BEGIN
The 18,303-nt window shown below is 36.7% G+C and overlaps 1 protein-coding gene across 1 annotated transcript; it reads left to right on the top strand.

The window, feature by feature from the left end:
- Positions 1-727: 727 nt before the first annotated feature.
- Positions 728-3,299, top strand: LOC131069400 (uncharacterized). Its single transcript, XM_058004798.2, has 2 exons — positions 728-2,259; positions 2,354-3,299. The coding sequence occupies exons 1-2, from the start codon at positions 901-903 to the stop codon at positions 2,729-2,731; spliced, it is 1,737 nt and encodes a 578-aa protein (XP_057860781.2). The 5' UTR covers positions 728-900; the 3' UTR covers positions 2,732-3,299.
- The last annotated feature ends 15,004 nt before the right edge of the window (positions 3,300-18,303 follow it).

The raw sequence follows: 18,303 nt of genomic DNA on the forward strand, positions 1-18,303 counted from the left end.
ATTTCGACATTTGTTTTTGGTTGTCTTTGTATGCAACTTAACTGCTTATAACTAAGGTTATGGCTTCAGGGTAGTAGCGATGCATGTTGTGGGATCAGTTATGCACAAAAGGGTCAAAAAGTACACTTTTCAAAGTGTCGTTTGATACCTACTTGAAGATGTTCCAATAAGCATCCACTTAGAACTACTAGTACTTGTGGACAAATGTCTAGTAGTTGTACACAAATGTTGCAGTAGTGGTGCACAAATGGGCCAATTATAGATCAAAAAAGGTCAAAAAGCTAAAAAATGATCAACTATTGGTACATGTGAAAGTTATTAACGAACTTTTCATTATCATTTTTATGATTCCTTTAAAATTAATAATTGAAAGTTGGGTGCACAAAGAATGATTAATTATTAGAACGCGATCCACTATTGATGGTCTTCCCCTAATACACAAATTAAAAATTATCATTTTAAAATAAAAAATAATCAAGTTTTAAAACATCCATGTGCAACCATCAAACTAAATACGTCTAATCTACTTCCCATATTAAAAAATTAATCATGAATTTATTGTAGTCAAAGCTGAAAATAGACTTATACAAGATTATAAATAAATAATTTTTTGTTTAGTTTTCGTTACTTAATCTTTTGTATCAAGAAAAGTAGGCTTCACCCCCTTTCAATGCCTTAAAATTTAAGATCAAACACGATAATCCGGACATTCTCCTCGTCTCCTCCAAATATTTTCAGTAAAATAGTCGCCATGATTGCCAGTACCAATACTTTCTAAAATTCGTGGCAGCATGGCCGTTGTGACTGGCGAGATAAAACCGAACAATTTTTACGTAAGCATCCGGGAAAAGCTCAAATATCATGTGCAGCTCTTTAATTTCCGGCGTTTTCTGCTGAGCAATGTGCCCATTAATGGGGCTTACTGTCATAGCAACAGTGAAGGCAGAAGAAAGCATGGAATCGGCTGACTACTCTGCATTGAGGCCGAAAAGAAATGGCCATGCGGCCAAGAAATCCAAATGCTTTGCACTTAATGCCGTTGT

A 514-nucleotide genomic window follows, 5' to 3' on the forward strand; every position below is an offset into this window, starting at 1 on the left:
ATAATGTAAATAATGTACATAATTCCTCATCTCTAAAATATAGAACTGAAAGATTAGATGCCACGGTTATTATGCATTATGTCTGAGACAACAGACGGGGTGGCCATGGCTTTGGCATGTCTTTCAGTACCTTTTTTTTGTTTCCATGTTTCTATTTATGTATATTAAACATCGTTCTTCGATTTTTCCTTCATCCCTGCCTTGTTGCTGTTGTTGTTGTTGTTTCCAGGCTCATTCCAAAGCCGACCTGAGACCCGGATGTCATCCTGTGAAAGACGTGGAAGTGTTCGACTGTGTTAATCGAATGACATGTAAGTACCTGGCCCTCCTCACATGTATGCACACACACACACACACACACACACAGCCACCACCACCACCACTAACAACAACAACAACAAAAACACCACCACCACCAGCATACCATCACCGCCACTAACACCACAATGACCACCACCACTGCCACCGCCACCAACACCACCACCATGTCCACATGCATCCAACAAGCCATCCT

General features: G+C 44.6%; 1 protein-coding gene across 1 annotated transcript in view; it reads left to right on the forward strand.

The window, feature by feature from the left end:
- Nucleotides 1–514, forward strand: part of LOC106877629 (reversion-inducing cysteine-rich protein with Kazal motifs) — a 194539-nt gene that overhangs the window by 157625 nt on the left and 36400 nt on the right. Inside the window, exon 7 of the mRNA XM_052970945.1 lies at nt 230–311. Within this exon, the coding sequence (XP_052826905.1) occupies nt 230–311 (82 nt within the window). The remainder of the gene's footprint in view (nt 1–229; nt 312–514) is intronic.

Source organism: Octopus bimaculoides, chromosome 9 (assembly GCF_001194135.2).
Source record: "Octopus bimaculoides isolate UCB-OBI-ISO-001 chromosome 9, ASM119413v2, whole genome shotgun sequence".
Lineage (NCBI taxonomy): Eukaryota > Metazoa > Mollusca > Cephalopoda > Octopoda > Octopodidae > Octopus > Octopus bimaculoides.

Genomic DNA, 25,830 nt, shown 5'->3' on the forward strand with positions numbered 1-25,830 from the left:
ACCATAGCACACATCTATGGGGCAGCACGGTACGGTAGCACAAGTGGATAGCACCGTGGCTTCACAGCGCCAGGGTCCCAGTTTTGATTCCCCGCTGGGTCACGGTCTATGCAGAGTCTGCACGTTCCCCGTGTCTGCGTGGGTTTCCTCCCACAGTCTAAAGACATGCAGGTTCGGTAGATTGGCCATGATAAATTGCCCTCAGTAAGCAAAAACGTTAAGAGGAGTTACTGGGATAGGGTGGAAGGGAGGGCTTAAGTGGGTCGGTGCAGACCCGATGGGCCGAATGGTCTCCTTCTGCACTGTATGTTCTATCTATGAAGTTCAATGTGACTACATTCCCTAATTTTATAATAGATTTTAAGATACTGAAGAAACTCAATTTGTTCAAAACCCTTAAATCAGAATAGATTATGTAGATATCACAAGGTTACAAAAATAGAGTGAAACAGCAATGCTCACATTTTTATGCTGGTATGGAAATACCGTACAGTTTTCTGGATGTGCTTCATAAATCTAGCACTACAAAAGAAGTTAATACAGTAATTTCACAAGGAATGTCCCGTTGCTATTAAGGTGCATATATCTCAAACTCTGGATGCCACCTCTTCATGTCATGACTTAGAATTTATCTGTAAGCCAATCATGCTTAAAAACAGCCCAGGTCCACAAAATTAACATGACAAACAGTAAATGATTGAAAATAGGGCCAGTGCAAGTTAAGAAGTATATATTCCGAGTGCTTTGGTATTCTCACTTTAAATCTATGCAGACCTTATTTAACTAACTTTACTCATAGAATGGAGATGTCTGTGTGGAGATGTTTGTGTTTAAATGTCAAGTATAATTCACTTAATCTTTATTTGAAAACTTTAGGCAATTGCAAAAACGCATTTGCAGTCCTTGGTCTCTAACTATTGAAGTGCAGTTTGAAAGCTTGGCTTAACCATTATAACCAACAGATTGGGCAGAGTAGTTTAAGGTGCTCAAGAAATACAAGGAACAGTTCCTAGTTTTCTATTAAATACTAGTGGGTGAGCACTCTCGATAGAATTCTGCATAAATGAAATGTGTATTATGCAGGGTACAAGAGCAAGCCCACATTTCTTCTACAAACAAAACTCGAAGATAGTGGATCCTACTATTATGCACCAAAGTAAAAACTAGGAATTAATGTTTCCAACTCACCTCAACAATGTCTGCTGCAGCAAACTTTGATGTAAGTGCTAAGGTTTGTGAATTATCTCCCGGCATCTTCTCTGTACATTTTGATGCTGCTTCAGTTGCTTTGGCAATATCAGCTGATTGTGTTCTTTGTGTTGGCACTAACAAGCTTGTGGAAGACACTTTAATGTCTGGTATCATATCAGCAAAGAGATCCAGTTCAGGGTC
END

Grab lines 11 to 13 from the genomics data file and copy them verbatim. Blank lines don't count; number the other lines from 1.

The window, feature by feature from the left end:
- Nucleotides 1–514, forward strand: part of LOC106877629 (reversion-inducing cysteine-rich protein with Kazal motifs) — a 194539-nt gene that overhangs the window by 157625 nt on the left and 36400 nt on the right. Inside the window, exon 7 of the mRNA XM_052970945.1 lies at nt 230–311. Within this exon, the coding sequence (XP_052826905.1) occupies nt 230–311 (82 nt within the window). The remainder of the gene's footprint in view (nt 1–229; nt 312–514) is intronic.

Source organism: Octopus bimaculoides, chromosome 9 (assembly GCF_001194135.2).